Wednesday, September 5, 2012

Guest Post - Janice Woodward Comments On Paul Ryan's Sub 3 Hour Marathon

Thank you kindly for visiting my guest blog post.

I am many time marathoner Janice Zhu Woodward, MSW.  Janice is my professional name, and is usually turned to Jan for my friends. Z stands for Zhu, a name given to me by the orphanage that raised me for six months in China, and Woodward is the family where my new identity took roots after the adoption. The Masters of Social Work is still being paid for with a two hundred dollar electronic withdrawal each month.  

Yes, I am the main character in the novel The Jade Rabbit, but I have lept out of the pages of the novel, and I have volunteered to write this post. I may be a fictional character, but I was  inspired to write after hearing some claims by Vice Presidential candidate Paul Ryan.

I like Paul Ryan, I really do, and I would love for him to visit the runaway shelter in Detroit where I work and speak with the children here.  But when I heard him causally mention running a sub 3 hour marathon, the very thing that I had been my Raison d'ĂȘtre, my purpose to prove myself worthy, the goal I had wrung out every last bit of energy from my soul just to accomplish, it stung a bit. Yes, I was a bit relieved to learn he was mistaken, I confess. 

Here's a brief excerpt from , The Jade Rabbit, chronicling my attempts to run such a sub 3 hour marathon that the Senator took credit for so casually.   

"I have done many runs with only numbers in my head, doing equations for hours to figure out paces, averages, and remembering personal best times at various race distances. All of this just to find the magic formula to run a marathon under three hours. Sometimes it felt like running a marathon in under three hours was my reason for being on earth, as if when the day came that I finally broke the three hour barrier I would finally catch someone or something that had run away from me. Then I could finally stop and rest. It was validation. A test of worthiness. Until I did that I was a non-entity, not really a runner, just a fragment of my potential to be discarded and dismissed.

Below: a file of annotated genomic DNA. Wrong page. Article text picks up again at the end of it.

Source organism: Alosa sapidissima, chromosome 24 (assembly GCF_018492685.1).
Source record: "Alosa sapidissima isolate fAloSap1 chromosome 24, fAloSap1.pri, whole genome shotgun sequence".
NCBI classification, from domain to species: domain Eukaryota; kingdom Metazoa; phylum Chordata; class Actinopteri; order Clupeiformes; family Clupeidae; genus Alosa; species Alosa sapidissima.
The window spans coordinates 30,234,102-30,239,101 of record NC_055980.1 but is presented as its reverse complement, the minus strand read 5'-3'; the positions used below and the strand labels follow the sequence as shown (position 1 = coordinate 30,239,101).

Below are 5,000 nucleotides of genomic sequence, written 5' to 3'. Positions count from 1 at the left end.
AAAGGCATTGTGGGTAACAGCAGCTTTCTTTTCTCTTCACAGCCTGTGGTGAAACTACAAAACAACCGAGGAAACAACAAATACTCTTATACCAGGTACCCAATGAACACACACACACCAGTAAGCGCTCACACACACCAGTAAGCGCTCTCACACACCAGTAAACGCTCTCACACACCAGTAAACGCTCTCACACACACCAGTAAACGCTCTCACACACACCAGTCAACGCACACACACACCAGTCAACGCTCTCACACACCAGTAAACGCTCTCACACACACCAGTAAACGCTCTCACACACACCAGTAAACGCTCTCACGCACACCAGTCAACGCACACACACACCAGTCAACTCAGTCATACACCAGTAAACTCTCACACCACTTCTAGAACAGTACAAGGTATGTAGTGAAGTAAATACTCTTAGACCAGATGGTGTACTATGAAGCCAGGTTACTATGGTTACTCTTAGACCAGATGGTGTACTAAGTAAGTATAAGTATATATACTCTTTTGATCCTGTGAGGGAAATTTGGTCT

There was the time in the Chicago marathon when I ran through the jammed aid stations and over metal-girded bridges with crowds cheering everywhere. I came up three minutes short, but I knew I could have broken the three-hour barrier if I was not delayed during the first few miles when 30,000 runners crowded the field. Plus it was seventy degrees and sunny at the finish, which, when you’re in the last miles of a marathon, feels like ninety-seven and broiling. This time at the finish, I saw three people drop to the ground and faint as if they’d been shot in the head.

The year I did Boston was unique. The only 10 am start I’ve ever done and also my first official DNF – Did Not Finish – after my calf ripped going up the hills at mile twenty. I limped for two miles with the injury, my goal time long ago vanished but my spirit unwilling to yield. A large CITGO sign mocked me like an unloving god in the sky, waiting for me to break, but I refused and raged on in tears until finally I couldn’t even walk any longer and just sat by the side of the road. Medics pulled me off and drove me away.

To this day the calf injury continues to flare up.

Two years ago, in my hometown Detroit Free Press marathon, I felt I was in perfect shape – but at mile fourteen it began to rain. It dampened my shoes and socks so that I was lugging around an extra pound with each stride. I rambled in at 3:13: not what I hoped for, but still a top ten finish. Many runners left the course this day early looking for a dry ride home, and the finish line this time was near empty.

I used to run shorter distances. It was on a high school track just like this one that I finally broke the five minute barrier during the mile run in a track meet. Mom was in the crowd then, as she always was, and I cried in her arms under the bleachers afterwards. I really was sad, like I was scared what had happened and had done something unforgivable. It was a cold day, and after the run my mucus had mixed in with tears and gotten all over Mom’s sweatshirt. I ran a 4:54, ten seconds better than my previous best, but never came close again. 

Strange how meeting our goals can be so somber." 

Congratulations just for finishing Senator Ryan.  You are a winner just for having the courage to line up at the starting line. The race is long, and in the end, it is only with ourselves.

Read the full story of my Marathon here:  The Jade Rabbit, on Amazon 


Cait the Arty Runnerchick said...

thanks for the guest post and it's always interesting to hear another person's take/POV over this whole thing. :)

Mark Matthews said...

Thanks. I think the whole "she's doesn't really exist but is a character from my novel" thing was lost, so I did a rewrite.

PavementRunner said...

Very interesting post... aiming for that sub 3 is a monster challenge.

Cait the ARty Runnerchick said...

update from the comment idiot from above!! thanks for alerting me that the entire creativeness behind this post went over my head....and in rereading it, i really had no excuse for my lameness! :P i'm sorry!

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